The second category of investors are domestic investors. This group is small, but thanks to reforms more foreign investors are looking at this market.


The third and most important category are those who provide direct foreign investment. These are investors who buy and build factories here. Reforms are very important for them, and it is for this class of investors that emerging markets are competing.


According to Paseniuk, the role of the state in attracting foreign direct investment should not be limited to the creation of the necessary conditions through reforms. The state must create and inspire large investment projects, and develop public-private partnerships, particularly in agriculture, energy and infrastructure. Makar noted that one of the fastest instruments for attracting at least $15-20 billion could be the offer of state-owned agricultural land estimated at 10 million hectares.


Keyu Jin, an associate professor of economics at the London School of Economics, suggested that infrastructure itself was the driving force behind the success of the biggest emerging market – China.


“In my opinion, high-quality infrastructure has made a great contribution to the country’s development,” Jin said. “Though, to provide the infrastructure, you need a lot of capital and investment. At the same time, infrastructure projects have high risks due to their costs, and it is difficult to forecast the return on investment. Therefore, developing countries often cannot afford such investments to develop infrastructure.”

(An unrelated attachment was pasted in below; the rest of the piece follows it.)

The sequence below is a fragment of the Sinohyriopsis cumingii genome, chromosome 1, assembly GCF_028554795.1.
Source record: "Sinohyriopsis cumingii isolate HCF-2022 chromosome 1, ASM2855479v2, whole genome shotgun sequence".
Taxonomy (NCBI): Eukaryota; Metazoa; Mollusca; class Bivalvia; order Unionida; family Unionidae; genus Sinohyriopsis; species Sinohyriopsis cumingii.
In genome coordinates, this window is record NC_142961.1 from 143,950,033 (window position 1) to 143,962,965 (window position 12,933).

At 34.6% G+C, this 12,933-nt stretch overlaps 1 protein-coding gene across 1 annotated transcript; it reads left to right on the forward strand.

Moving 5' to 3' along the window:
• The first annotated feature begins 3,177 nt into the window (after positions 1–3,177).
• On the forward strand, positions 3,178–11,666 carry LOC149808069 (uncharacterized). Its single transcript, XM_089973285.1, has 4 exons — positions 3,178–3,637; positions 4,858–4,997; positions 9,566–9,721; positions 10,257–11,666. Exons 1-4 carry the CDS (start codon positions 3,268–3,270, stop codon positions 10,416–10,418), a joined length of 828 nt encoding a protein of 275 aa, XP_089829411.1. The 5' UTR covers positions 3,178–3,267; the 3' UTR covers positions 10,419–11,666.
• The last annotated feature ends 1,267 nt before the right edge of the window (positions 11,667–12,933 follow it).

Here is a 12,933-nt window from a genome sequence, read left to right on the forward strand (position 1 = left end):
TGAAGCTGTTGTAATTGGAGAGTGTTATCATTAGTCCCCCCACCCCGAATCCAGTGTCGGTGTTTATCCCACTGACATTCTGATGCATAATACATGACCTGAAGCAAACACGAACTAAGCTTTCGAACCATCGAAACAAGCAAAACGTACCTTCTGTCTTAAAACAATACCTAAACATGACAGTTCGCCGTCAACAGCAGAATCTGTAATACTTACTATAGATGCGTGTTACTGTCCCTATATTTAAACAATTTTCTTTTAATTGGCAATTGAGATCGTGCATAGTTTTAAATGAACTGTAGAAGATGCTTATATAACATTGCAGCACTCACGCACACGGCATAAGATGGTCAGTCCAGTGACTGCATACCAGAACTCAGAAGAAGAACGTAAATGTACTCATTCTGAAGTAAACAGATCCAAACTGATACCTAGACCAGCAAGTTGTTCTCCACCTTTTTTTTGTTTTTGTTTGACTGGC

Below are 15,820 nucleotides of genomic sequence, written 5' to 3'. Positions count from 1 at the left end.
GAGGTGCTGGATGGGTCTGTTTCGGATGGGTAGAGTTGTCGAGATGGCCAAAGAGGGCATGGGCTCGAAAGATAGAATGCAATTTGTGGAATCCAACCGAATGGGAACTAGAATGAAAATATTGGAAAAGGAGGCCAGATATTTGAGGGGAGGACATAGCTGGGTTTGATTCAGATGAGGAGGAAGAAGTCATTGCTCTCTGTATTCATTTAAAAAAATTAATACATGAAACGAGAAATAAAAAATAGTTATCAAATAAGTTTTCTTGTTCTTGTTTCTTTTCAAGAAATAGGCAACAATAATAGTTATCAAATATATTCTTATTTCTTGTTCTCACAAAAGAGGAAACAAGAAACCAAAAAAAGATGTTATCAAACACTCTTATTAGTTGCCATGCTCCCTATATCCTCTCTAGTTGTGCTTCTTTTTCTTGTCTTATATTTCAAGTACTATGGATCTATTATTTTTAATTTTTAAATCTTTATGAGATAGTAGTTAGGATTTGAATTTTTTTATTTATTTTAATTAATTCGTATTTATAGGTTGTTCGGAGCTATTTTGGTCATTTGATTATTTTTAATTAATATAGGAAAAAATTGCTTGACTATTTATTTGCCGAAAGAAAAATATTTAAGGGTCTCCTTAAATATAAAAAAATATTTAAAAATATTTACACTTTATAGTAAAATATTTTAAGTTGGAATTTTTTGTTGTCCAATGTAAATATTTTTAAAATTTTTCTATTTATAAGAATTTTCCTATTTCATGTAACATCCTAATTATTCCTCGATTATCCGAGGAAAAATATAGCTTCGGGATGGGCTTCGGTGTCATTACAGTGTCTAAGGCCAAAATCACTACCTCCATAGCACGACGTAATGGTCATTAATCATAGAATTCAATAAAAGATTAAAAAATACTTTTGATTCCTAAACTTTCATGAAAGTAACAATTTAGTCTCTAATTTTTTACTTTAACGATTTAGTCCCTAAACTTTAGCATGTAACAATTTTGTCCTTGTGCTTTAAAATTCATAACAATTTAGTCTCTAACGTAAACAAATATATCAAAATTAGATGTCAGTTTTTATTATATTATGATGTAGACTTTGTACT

This year, for the first time at the Ukrainian Financial Forum, another class of assets was separately brought forward – Ukrainian start-ups. Roman Nikitov, the director of the ICU’s venture capital division, said that the new, technological economy is less dependent on the macroeconomic situation.


“By providing services to attract Western capital funds in start-ups, Ukraine integrates more quickly into the Western world through these partnerships than at the political or state level,” Nikitov said.


“Regarding all the nuances from its Soviet and post-Soviet past, Ukraine in the classical economy is weak, with its low GDP and inefficient production. However, in the new economy, run by Google, Facebook and Amazon, Ukraine is among the top 20 in terms of start-ups. Ukrainian specialists have won recognition in Silicon Valley, they are well versed in English, dynamic, have access to information, they have good reputation and experience in cooperating with the biggest corporations of high standards.”


Today Ukraine is one of the best countries in the world to invest in tech start-ups, added Yaroslav Azhnyuk, the CEO of tech firm Petcube.


“Perhaps the best asset that we have here in Ukraine is our human capital,” Azhnyuk said. “Our people are highly skilled and educated in many diverse sectors, and despite of having one of Europe’s most educated work forces, labor costs in Ukraine remain some of the lowest. With the same value of investment for starting one start-up in San Francisco, you can fund five star-ups in Kyiv. Finally, Ukraine is now in the hands of a generation that seeks progress and humanity. Our young are increasingly motivated, and they’re ready to show the world they deserve better.


Their dynamism and optimism is truly outstanding.”




Source: Kyiv Post (c)